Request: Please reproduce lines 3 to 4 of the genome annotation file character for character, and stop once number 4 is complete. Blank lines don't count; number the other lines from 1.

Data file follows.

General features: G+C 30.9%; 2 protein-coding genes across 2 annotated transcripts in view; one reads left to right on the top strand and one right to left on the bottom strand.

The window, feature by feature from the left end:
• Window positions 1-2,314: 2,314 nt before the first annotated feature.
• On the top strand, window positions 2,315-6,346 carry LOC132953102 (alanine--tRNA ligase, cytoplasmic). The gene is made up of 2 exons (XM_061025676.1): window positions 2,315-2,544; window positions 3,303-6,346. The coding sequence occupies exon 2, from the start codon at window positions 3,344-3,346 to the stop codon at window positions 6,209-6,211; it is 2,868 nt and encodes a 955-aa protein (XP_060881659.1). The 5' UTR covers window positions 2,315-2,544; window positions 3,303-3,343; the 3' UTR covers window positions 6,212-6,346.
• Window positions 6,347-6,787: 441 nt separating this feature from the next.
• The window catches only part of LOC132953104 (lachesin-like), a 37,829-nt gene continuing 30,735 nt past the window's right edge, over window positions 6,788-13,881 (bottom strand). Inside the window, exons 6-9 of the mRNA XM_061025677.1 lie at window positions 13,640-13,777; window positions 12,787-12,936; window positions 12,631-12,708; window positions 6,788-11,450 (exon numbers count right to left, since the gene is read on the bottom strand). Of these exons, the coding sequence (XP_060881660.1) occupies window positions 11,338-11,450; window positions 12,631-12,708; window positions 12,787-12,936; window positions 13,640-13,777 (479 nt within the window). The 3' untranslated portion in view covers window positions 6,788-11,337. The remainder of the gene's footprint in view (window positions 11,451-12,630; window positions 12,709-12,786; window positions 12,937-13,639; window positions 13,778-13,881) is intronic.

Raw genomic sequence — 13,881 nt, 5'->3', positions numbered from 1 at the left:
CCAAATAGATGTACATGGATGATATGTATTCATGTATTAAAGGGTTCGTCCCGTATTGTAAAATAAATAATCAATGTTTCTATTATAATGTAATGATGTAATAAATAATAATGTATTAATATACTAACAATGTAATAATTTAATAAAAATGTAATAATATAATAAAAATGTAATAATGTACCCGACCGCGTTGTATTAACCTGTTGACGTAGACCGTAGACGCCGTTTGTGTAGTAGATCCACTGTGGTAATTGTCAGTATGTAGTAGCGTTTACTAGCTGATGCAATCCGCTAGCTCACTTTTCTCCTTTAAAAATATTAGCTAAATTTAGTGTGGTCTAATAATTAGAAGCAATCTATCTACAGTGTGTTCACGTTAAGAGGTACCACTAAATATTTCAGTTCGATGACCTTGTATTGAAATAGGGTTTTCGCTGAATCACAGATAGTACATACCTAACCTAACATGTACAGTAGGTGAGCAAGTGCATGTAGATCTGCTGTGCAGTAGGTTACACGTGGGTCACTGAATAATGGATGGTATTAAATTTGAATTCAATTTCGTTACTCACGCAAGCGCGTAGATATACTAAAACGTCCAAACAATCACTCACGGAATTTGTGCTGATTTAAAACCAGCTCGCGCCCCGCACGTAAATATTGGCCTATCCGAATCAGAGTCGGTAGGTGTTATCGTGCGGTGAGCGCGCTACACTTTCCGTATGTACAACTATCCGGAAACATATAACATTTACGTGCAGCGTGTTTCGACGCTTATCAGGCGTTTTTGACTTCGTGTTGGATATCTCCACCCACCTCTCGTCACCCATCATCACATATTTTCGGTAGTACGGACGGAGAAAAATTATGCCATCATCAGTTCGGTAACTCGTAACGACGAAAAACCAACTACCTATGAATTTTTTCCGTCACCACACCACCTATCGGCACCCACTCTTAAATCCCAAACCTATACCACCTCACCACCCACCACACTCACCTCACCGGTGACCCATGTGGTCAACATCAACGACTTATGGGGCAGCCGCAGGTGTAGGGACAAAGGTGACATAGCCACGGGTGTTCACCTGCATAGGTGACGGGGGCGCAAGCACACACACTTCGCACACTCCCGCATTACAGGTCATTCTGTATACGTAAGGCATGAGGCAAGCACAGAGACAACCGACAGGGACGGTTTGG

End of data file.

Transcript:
• Window positions 1-2,314: 2,314 nt before the first annotated feature.
• On the top strand, window positions 2,315-6,346 carry LOC132953102 (alanine--tRNA ligase, cytoplasmic). The gene is made up of 2 exons (XM_061025676.1): window positions 2,315-2,544; window positions 3,303-6,346. The coding sequence occupies exon 2, from the start codon at window positions 3,344-3,346 to the stop codon at window positions 6,209-6,211; it is 2,868 nt and encodes a 955-aa protein (XP_060881659.1). The 5' UTR covers window positions 2,315-2,544; window positions 3,303-3,343; the 3' UTR covers window positions 6,212-6,346.